But perhaps there's a reason for it—beyond the emergence of Andy Murray. Perhaps the pace of these long tournaments—and the toll they take physically—has finally caught up to the game's top stars, all at the same time.
Roger Federer, this year's Wimbledon champ, made headlines this week when he complained that he's exhausted and needs a break from tennis. He told EuroSport.com:
I need a holiday badly. I'm wounded, tired, and exhausted and need some time off right now and see where I go from here. Nothing has been decided for the rest of year, even though there is a plan in place, that plan might change. I need to go back to drawing board to see what's important.
Those certainly aren't the words of someone who feels either mentally or physically prepared to endure the remaining grind of the season. It's rare that you find an athlete speak so candidly about the exhaustion that comes part and parcel with a seemingly never-ending season. You don't hear it from NBA stars, or NFL stars (unless the owners are threatening to extend the regular season).
That tells us all something about just how bad Federer is feeling right now.
In light of these comments, which Federer made after helping Switzerland defeat the Netherlands in the Davis Cup playoffs, it's not too difficult to see why the world No. 1 suffered an upset loss in the U.S. Open quarterfinals earlier this month.
It's also not difficult to understand how he fell—and didn't even seem to put up a fight—against Murray in the gold-medal match at the Olympics.
When you're a Federer, or a Djokovic, or a Nadal, and the expectation is that you're going to make it to the semifinals and the finals in nearly every event on your schedule, it wears on you—especially this season, when the Olympics were added to the grueling three-and-a-half-month stretch in between the French Open and the U.S. Open.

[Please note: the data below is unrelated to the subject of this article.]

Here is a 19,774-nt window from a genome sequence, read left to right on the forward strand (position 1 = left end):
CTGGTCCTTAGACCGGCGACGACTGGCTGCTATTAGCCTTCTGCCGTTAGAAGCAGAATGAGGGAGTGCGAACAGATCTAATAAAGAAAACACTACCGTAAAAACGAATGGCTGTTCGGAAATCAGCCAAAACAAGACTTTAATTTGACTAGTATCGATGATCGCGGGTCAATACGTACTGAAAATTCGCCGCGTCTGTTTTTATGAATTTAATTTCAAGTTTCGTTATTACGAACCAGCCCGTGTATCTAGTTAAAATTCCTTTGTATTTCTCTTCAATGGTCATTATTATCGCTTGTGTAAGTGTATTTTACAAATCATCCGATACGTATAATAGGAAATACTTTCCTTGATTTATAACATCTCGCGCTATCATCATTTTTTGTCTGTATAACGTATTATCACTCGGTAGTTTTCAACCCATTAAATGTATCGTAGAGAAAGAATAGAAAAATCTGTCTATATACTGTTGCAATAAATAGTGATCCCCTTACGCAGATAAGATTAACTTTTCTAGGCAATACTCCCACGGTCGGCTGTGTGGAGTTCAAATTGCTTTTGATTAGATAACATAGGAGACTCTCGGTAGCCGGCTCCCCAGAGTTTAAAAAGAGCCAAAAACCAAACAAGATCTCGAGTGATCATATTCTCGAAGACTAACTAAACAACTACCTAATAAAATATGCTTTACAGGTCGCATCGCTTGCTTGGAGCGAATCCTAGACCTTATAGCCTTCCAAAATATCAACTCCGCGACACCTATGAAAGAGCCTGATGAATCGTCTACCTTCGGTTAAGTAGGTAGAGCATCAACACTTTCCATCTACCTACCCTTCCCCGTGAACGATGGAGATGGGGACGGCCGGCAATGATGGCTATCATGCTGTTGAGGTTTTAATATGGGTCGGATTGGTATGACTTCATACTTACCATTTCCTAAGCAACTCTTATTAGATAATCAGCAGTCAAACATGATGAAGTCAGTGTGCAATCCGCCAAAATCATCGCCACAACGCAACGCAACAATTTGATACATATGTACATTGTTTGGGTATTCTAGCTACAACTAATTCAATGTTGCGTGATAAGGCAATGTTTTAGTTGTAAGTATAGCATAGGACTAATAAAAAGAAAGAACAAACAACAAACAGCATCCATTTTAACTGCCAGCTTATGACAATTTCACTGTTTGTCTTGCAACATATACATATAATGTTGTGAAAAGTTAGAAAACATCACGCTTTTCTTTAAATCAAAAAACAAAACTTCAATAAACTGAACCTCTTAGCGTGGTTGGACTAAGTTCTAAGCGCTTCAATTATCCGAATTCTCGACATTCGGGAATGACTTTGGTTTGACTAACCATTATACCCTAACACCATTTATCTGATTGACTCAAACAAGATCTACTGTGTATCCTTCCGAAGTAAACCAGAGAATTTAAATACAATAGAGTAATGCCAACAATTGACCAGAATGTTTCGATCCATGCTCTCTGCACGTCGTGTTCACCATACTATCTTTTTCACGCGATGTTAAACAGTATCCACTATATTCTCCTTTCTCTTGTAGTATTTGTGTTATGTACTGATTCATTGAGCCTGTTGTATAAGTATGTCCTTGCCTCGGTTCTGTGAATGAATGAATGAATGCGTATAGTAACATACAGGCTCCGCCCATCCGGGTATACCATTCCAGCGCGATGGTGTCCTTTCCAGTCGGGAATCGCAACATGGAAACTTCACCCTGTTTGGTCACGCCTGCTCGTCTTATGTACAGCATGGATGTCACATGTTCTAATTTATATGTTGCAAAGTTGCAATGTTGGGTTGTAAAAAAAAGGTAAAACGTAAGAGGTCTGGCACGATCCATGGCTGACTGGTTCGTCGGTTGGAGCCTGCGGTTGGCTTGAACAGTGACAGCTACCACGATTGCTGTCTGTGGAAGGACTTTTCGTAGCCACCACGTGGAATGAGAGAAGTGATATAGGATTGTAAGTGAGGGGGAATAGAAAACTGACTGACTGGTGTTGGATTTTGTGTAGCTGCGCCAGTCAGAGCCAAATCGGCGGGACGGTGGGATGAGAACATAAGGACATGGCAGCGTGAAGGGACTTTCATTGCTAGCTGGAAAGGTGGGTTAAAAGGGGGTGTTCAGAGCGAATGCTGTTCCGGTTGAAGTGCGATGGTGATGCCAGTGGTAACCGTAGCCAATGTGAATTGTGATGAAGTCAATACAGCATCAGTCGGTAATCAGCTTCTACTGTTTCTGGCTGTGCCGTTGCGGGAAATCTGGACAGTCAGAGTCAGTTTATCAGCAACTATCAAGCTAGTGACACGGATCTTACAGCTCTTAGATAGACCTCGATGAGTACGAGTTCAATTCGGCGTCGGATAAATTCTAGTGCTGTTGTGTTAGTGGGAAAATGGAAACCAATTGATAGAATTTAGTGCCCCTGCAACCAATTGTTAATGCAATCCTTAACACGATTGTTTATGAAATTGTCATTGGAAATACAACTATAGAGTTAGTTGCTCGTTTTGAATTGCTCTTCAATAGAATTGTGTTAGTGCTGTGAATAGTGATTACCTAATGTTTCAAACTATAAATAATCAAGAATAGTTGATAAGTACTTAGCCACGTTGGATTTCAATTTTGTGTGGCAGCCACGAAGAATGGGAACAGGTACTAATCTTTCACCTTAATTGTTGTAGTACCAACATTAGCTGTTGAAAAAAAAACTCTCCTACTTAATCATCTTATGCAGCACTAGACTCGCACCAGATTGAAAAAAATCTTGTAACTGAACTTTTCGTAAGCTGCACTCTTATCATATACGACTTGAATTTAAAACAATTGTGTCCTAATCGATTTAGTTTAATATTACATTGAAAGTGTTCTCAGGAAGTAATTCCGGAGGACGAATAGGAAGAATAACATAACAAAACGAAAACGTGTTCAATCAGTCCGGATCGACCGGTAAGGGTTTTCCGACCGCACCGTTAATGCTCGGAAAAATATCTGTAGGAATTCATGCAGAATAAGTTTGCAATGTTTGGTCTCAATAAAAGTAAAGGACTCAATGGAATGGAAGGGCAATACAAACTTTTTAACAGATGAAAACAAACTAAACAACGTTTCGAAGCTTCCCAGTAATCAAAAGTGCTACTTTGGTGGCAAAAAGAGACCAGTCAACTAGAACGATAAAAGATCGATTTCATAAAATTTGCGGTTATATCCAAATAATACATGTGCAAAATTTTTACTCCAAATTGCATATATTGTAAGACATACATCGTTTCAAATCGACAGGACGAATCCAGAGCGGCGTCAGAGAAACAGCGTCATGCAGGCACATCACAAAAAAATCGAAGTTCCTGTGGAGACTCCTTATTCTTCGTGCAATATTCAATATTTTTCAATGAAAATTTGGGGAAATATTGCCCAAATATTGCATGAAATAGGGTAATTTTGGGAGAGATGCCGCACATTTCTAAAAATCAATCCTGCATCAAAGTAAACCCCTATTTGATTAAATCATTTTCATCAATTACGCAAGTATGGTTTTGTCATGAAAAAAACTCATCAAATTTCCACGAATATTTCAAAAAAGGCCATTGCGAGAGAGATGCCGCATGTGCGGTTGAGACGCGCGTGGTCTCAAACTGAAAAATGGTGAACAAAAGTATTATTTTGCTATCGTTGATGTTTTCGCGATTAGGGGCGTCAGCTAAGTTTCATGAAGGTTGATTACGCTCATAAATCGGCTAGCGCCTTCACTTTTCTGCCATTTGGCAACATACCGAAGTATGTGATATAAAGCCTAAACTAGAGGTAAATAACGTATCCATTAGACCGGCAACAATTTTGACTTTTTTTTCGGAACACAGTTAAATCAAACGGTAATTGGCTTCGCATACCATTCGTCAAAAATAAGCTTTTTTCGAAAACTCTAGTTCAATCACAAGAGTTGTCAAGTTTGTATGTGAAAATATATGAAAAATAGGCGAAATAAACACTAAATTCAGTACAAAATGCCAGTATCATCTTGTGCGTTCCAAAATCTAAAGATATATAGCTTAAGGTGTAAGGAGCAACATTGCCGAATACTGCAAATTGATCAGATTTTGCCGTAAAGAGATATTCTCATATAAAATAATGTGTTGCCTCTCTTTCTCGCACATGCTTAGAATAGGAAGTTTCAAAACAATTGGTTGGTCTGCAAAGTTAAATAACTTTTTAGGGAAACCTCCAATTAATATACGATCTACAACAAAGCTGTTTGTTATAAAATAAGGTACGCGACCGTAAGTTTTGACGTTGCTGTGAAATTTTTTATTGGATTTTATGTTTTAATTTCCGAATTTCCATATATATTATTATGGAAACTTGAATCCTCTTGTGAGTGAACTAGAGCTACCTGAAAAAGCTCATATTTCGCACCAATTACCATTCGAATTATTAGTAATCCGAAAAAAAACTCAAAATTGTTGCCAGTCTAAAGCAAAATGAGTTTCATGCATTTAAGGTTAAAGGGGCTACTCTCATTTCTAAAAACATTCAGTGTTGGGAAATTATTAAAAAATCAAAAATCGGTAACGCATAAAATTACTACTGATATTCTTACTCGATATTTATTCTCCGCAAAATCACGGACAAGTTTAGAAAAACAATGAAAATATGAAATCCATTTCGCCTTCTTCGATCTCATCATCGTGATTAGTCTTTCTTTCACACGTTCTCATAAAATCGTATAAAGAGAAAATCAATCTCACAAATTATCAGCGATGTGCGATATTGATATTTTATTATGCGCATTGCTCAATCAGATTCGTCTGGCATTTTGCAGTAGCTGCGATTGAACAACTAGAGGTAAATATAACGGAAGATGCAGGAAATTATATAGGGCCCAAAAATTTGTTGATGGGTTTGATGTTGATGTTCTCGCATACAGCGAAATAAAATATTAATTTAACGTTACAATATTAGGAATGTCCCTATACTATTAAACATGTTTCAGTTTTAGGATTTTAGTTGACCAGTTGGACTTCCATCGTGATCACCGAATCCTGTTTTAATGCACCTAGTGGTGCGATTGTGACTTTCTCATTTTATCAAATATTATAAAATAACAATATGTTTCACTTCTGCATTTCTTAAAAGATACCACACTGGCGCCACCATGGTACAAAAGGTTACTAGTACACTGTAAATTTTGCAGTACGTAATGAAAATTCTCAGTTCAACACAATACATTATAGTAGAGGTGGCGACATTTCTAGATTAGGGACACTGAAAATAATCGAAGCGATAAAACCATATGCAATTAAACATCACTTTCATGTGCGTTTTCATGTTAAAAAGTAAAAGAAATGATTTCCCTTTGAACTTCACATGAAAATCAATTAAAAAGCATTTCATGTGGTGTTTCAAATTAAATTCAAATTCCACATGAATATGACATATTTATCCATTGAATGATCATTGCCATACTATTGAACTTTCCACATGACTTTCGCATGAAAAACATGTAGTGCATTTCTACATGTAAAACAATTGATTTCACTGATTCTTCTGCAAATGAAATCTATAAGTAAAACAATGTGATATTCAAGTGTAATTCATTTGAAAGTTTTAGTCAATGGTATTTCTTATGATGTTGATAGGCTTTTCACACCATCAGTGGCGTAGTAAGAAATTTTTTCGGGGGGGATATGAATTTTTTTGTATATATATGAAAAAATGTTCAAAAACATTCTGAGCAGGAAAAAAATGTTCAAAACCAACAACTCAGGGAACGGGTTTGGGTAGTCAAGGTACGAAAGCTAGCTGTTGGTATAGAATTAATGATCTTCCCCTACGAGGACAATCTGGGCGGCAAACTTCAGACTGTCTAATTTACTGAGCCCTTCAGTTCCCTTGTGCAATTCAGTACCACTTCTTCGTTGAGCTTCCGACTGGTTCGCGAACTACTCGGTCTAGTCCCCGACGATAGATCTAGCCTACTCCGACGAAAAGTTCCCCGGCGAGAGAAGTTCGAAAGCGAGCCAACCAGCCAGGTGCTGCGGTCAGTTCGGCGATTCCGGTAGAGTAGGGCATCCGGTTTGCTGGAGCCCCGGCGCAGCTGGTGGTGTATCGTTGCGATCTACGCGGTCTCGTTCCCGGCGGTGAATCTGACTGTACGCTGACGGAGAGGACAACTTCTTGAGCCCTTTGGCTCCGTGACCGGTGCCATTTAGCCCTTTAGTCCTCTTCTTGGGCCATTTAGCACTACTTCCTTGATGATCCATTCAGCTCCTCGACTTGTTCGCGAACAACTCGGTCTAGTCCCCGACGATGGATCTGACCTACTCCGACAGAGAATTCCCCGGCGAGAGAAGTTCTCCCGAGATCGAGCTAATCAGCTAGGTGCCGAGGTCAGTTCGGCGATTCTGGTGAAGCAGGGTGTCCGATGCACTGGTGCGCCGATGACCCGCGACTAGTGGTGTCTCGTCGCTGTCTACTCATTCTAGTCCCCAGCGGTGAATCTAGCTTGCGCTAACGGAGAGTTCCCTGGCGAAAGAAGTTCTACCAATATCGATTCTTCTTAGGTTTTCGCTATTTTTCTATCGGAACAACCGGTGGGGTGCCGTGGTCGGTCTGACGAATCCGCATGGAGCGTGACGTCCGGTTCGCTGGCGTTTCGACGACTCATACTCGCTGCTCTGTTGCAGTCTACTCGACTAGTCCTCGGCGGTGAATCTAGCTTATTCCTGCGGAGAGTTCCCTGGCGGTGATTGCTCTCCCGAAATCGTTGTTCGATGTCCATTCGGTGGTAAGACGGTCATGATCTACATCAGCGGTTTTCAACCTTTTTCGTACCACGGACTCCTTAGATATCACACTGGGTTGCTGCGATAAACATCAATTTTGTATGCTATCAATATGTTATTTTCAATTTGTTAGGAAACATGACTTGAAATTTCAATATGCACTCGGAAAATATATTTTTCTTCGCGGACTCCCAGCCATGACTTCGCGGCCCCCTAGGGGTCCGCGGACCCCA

It's easy to see why someone like Federer—elite athlete as he may be—feels physically and mentally defeated after making it to the semifinal, semifinal, final, final and quarterfinal in his last five major events.
Perhaps it was that epic, four-hour and 26-minute Olympic semifinal match against Juan Martin Del Potro that officially did him in. He certainly hasn't been the same since. The moment that match ended may have been the moment the wind officially went out of Federer's sails.
Fox Sports' Richard Evans used Djokovic as an example of someone who spent an insane amount of time on the court en route to his most recent Grand Slam—this year's Australian Open. According to Evans, Djokovic's final two matches took 10 hours and three minutes.
Federer—who is about six years older than Djokovic, at 31—had a similarly grueling journey to the Wimbledon final and the Olympic final. It wears you down after a while, especially when you've been a pro since 1998.
Is this something that's going to have a long-lasting effect on Federer? Is this going to jeopardize his ability to compete in 2013? Hopefully not. Hopefully, he'll rediscover the vigor and the passion he so clearly needs before it comes time to compete for his next Grand Slam in January.
Or maybe the wear and tear of his 2012 resurgence is finally taking a toll on him, once and for all.